Review of Fordham, S. (2016)

Fordham, Signithia. (2016). Downed By Friendly Fire: Black Girls, White Girls, and Suburban Schooling. Minneapolis: University of Minnesota Press.

Reviewed by Sarah Bruno

Following her ethnographic study of a predominantly Black high school at Capital High, Signithia Fordham’s new book, Downed By Friendly Fire: Black Girls, White Girls, and Suburban Schooling, explores suburban schooling at Underground Railroad High School.. She focuses on the pervasive aggression that Black girls face in their cross-cultural exchanges while navigating a school that ignores them. Fordham spent two and a half years doing various school and classroom observations, as well as individual phone and in-person interviews with twenty participants who she combined into five composite characters. She highlights how symbolic violence against Black girls is often acted out through the language used in conflicts, and how school officials often overlook its traumatic effects, focusing solely on policing physical altercations.

Fordham relies heavily on Pierre Bourdieu’s concepts of symbolic violence, misrecognition, and habitus as she illustrates the world that these girls must navigate while striving to gain their high school degree. Drawing on an intersectional analysis, she shows the routine symbolic violence endured by young Black women. For example, Fordham traces the repercussions of an instance when a White girl calls a Black girl “n***** b****” and the Black girl responds by punching her. The predominantly white administration did not understand the symbolic violence that warranted the physical reaction and accordingly only disciplined the Black girl. Fordham explains how this inability to recognize the weight of weaponized language results from the misrecognition Black girls face as they navigate a racialized and gendered social world that refuses to see them in a victim role. On the other hand, their White counterparts are readily understood as the feminine docile archetype and victim, and then protected accordingly.

Through her use of composite characters Fordham examines how Black girls cope with academic achievement, social competition, and female bullying. She describes the constant misrecognition that Black girls face from the people around them. As Black girls are thought to be far from the normalized American standards of femininity, they embark on a process of adultification. This allows them to either dissociate emotions to thrive in an academic environment or confront the institutional tensions created by the Eurocentric learning environment through their perceived personal autonomy through vocal advocacy or physical defense.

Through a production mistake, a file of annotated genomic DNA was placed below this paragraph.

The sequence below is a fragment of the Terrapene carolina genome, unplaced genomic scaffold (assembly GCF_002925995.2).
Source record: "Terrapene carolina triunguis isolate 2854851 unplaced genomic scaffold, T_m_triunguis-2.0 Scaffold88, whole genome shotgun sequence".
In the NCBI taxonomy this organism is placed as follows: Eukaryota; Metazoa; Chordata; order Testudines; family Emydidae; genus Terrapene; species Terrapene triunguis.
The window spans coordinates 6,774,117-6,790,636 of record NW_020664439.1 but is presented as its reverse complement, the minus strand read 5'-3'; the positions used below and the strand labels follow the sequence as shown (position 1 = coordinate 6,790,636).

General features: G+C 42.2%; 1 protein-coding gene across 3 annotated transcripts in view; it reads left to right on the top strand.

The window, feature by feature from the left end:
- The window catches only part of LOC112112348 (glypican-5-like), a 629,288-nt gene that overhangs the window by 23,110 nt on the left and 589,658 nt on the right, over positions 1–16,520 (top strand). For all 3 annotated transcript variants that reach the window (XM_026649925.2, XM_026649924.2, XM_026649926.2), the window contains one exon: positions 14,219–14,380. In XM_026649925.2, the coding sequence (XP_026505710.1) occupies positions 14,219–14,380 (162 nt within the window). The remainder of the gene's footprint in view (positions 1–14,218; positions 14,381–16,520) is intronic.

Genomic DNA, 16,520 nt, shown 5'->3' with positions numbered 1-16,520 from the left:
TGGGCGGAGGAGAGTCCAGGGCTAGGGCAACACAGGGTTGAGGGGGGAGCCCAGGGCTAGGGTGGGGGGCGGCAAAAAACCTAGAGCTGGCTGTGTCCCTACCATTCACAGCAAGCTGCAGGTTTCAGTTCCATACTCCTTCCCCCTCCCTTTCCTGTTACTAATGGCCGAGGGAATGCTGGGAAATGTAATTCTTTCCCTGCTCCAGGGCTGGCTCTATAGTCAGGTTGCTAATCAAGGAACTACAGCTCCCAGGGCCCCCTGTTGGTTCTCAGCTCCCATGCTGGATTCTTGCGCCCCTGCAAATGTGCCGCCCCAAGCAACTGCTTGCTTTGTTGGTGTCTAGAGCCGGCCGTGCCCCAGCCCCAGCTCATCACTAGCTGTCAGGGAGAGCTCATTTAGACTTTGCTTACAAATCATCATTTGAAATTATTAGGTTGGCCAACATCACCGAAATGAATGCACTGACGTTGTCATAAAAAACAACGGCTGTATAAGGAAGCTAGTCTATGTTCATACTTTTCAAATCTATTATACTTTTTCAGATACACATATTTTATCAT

Fordham’s five composite characters are representative of the twenty girls in her study. At times this composite caused confusion; it was not clear what patterns were shared among partiipants and what parts were distinct to one person. At the same time, the use of a composite is a testament to the author’s dedication to her study and the anonymity of her participants.

Fordham continues her legacy of strong ethnographic fieldwork at Underground Railroad High. Fordham’s argument for school official’s attention to the symbolic violence endured by Black girls and perceived nice White girls is beautifully demonstrated throughout the book. Her advocacy is extremely pertinent to those studying educational policy, race and schooling, gender and schooling. Fordham does a lovely job of showing how anthropological attention to meaning can be useful to affront structural inequalities. This study is applicable not only to secondary schools but also within higher education, particularly given what Black girls face at predominately White institutions.